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Gone, But Never Forgotten

By Staff | Oct 9, 2015

Pictures of the Ceremony of the Monument Dedication for Pvt. Valentine Schneider. May we always find the time and resources to remember those who have given the ultimate sacrifice so we can enjoy the liberties bestowed upon us as a free nation.

On Monday, Sept. 28, a dedication of a monument for Pvt. Valentine Schneider was held at the Little Flower Catholic Cemetery. Present was the Clarence Larson Post Color Guard, the North Dakota Military Honors Detail, Fr. Tom Graner and local historian Dale G. Niewoehner.

This ceremony was made possible with assistance from Senator Heidi Heitkamp’s office, who helped secure the new marker for the grave; the Rugby Community Endowment Fund, who donated $1,533.00 towards the much-needed project; and Niewoehner who with his passion, dedication, drive, his love for anything and everything Rugby past and present and his commitment to the veterans of this country made the monument dedication possible.

The reason it was so important to give Pvt. Valentine Schneider this dedication was that, “When someone gives the ultimate sacrifice for this country it should never be forgotten, never”, stated Niewoehner. In addition, according to Niewoehner the date was significant because Sept. 28 was the 97th anniversary of Pvt. Schneider’s death.

Private Valentine Schneider was born on May 1, 1897 in Columbia, S.D. He came to Pierce County in 1902 with his parents, Joseph and Mary Eva Schneider. He went to the eighth grade in a country school south east of Rugby.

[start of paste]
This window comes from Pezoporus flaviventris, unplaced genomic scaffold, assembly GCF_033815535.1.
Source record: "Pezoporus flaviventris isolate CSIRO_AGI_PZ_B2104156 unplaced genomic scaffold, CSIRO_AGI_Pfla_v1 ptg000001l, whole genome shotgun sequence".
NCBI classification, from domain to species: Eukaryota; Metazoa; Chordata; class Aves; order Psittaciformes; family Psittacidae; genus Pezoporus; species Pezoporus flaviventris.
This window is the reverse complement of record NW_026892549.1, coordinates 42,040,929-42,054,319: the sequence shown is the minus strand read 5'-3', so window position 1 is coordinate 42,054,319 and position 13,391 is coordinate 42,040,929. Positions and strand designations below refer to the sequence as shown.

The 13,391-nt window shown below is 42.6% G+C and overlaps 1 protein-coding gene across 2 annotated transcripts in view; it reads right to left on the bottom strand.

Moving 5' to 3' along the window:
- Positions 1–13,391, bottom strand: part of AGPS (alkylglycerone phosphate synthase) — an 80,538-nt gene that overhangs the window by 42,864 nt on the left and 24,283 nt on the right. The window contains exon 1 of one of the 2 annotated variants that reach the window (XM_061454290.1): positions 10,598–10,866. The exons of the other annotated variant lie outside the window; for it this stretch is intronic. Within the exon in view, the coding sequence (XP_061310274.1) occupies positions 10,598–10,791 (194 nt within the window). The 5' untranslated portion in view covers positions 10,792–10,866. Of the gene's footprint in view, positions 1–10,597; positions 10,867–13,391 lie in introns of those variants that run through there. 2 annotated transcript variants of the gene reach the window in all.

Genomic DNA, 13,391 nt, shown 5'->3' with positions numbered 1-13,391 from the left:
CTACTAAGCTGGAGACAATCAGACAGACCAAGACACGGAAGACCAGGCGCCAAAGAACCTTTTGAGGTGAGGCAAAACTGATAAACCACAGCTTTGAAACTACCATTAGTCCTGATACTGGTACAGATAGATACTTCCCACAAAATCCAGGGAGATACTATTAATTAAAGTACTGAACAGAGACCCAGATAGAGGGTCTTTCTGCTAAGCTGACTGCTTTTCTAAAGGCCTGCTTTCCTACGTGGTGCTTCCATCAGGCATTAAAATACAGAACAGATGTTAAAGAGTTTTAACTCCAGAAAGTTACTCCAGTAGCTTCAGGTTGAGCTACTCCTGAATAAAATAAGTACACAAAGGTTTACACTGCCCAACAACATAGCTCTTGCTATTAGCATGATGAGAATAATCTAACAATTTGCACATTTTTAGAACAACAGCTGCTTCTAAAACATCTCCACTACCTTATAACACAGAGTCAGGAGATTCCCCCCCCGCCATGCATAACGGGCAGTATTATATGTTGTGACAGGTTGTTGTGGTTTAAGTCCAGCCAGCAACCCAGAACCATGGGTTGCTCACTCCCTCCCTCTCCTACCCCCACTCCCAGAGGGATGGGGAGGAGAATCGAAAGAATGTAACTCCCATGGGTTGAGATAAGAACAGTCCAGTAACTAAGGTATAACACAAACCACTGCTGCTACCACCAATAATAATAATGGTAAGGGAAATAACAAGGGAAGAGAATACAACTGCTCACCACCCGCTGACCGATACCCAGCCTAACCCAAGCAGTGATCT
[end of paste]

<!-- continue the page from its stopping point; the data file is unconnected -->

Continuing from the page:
Schneider entered the United States Army at Stanton, and was sent to Camp Dodge, Iowa in March 1918. He served in Company B, 1st Battalion, and 163rd Depot Brigade and in Company M 139th Infantry. This group of men were at Meuse-Argonne, Grange-le-Comte (Lorraine) and Gerardmer (Alsace), France. That same fall he was wounded by enemy machine gun fire and died of his wounds on Sept. 28, 1918. He had only served about six months, but for Pvt. Valentine that was a lifetime; he died way too young at the tender age of 21. Of the five soldiers from Pierce County to die in the line of fire, he is the only soldier that was returned to the United States and home for burial. The other four soldiers are buried in three different American cemeteries in France. These other four soldiers are Pvts. Clarence A. Larson, Clarence E. Annis, Howard McLean, and George Abdalla. Pvt. Schneider’s body was returned to Rugby in September 1921, and after High Mass at Little Flower Church, which was in both English and German, he was buried where the monument rests today.

Niewoehner also shared about the uniqueness of the having a WWI veteran who died in action buried in Rugby, “Most people that were killed overseas are still in France. There are hundreds and thousands of men who are buried in American cemeteries in and around France. In World War 1 and World War 2 it was more customary to bury our casualties of war there than to bring them back home”

World War I, also known as the First World War or the Great War, was a world war centered in Europe that began on July 28, 1914, and lasted until Nov. 11, 1918. It is taught that the cause of this “Great War” was the assassination of Franz Ferdinand, the archduke of Austria-Hungary. His assassination by the Serbian nationalist Gavrilo Princip – who was believed to have ties to the secretive military group known as the Black Hand – propelled the major European military powers into war. The total number of deaths in that war was approximately 18 million people, with 11 million of that military personnel – the United States accounting for 116,708 of those deaths. Rugby lost10 of its men to WWI: five men were killed in action and five men died of the flu.

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